The hook allows the sternum light to be easy to attach and remove
Distance: I used the GoMotion Fusion headlamp on three multi-day urban hikes as an extra level of protection from cars. On the Selma to Montgomery hike, much of the distance covered was along a busy highway with cars zooming past me at 60 miles per hour. When I was in town, I ran into many people who said “I saw you on the road because your light was so visible.”
Lumens/brightness: I have never had a headlamp with seemingly car-headlight quality beam that was able to cover not just myself, but 4 other hikers. I started an early morning backpacking trip with several other hikers who had not brought headlamps. Using the floodlamp option on the GoMotion Fusion, we were all able to hike in car-headlight quality beam that was able to cover all of us.
Battery Life: While many headlamps have a bright life when the batteries are popped in, and then live 80% of their life in a dim gloom, the GoMotion Fusion stayed bright for much longer than I was expecting given that their target customer appears to be ultramarathoners (who, unlike long distance backpackers, have the luxury of replacing their batteries after 24 hours and of aid stations where new batteries can be retrieved). On my test hikes, light seemed steadily bright throughout my battery’s life instead of the dreaded first few hours of brightness followed by 50 hours of dim before the battery finally dies.
External battery pack: This headlamp uses three AAs, which certainly leads into this headlamp weighing more than the traditional lamps that hikers use. On my scale, the battery pack itself without batteries came in at 2.5 oz—almost the weight of a traditional backpacking headlamp. However, to avoid having that heavy weight strapped to the head, GoMotion has placed the battery pack externally, which is one reason why the batteries can last so long. As a backpacker, I put the battery pack in the back mesh pocket of my ultralight Gossamer Gear Pack or in the side water bottle pocket. The battery pack even comes with its own small red LED light to increase visibility from behind when you are running at night. However, finding a place for the external battery pocket and not getting the cord caught on other pieces of gear was not my favorite feature.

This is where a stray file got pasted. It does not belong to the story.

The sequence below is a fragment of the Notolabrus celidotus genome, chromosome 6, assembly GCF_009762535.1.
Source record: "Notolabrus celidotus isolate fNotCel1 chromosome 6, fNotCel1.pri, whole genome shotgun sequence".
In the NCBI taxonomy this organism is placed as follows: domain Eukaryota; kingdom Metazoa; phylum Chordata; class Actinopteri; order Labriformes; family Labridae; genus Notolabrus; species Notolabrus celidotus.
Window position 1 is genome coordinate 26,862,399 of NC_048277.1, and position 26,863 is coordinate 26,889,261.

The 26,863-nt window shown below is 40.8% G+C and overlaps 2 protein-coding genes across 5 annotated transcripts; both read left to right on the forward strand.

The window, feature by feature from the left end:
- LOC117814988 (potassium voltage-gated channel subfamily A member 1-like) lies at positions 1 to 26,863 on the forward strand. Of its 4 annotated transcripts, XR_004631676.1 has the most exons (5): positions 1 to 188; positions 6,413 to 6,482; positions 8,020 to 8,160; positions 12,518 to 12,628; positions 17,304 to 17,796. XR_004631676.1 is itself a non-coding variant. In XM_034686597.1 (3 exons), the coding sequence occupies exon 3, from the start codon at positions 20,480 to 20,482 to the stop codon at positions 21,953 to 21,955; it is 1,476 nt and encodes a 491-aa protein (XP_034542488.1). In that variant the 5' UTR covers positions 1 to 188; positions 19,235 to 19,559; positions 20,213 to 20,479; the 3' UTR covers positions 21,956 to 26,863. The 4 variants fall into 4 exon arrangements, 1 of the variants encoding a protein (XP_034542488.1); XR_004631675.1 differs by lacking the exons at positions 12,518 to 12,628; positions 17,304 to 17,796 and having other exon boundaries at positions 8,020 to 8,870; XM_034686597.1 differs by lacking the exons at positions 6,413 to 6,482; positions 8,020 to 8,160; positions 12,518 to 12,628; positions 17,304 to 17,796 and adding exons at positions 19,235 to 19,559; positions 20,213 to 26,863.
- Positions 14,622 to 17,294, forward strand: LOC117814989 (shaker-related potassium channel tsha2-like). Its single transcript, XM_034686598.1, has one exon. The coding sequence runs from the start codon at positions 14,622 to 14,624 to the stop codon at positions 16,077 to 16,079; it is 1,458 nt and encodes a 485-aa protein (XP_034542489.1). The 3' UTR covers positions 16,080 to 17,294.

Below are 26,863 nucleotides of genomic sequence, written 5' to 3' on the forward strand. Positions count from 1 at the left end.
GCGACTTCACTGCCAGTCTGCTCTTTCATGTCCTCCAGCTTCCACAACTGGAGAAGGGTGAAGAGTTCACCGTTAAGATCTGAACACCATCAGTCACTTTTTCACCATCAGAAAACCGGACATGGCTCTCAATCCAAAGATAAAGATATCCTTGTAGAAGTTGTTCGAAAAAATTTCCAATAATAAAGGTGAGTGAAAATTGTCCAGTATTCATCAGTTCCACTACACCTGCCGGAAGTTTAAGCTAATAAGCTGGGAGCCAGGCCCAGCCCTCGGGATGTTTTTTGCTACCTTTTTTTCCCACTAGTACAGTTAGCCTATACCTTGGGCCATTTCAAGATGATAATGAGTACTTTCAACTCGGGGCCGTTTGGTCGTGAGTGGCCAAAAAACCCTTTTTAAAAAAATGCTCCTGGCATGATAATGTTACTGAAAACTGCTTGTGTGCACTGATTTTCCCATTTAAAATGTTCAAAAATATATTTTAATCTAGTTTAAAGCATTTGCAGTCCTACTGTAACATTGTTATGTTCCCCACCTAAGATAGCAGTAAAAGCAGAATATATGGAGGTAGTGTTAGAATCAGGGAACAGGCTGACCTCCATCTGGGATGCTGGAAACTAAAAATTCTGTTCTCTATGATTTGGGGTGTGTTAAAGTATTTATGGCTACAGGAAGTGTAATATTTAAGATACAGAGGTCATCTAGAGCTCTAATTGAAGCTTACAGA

Weight: Due to its design, battery strength, and battery life, the GoMotion Fusion is heavier than other light options on the market.
Battery case only
Total weight without batteries
Total weight with 3 AA alkaline batteries
Waterproofness: I’ve spent a lot of time night hiking in the rain—in fact, many of the times I’ve nighthiked have been because it has been raining and I wanted to get to a shelter or better protected area. The GoMotion’s battery pack has a waterproof cover that was even able to keep out sand when I took it backpacking in the sand dunes.
Multi-use: When I’m backpacking, I often use my headlamp as a lantern in my tent. For most headlamps, this simply involves hanging it from a hook in my tarp. The GoMotion Fusion lamp, with its external battery pack, was a little unwieldy when hung from a tarp what weighs almost as much as it does. On subsequent backpacking trips, I brought a separate light to hang from my tent instead.
This headlamp is ideal for ultramarathoning, speedhiking, or Fastest Known Time attempts. It provides a lot of light, is hands-free, won’t give you a headache (and you can still wear a hat), and has a battery that lasts a long time. The downsides of the headlamp have mostly to do with camping—managing to avoid getting the wires caught in items like guylines, setting the light up in a tent, taking off your backpack, adding or taking off a layer, etc.—essentially things that speedhikers don’t spend too much time worrying about. If you’re planning on mostly cowboy camping or not sleeping at all and need to a light that won’t fail you, consider the GoMotion to be an incredibly useful tool in your quiver. For more traditional backpacking where you intend to camp before dark and start hiking after sunrise, the map is probably overkill.
Unexpectedly, the GoMotion Fusion sternum light was incredibly useful for urban hiking. After hearing from drivers and seeing how well cars can spot me with the Fusion on, I won’t do another long urban hike or long distance hike that requires long roadwalks (the American Discovery Trail, North Country Trail, or Mountains to Sea Trail all come to mind) without that light. The GoMotion Fusion provided a great buffer of safety and I felt like I was walking with my headlights on.
It’s encouraging seeing gear like the Fusion on the market as a solution to a problem hikers have been facing and, until now, have only been able to Macgyver solutions for. I look forward to watching subsequent models of the Fusion become lighter, allow for use with 3 AAA batteries instead of AA’s, and have a lighter weight attachment system. Ultimately, this will depend on backpackers and weight conscious gear users becoming a bigger part of their customer base. Keep your eyes out, as I imagine what we’re seeing with the Fusion is the forefront of what could be a revolution in backpacking lights in the next few years.
Disclosure: Liz Thomas received a Fusion from GoMotion to conduct this review.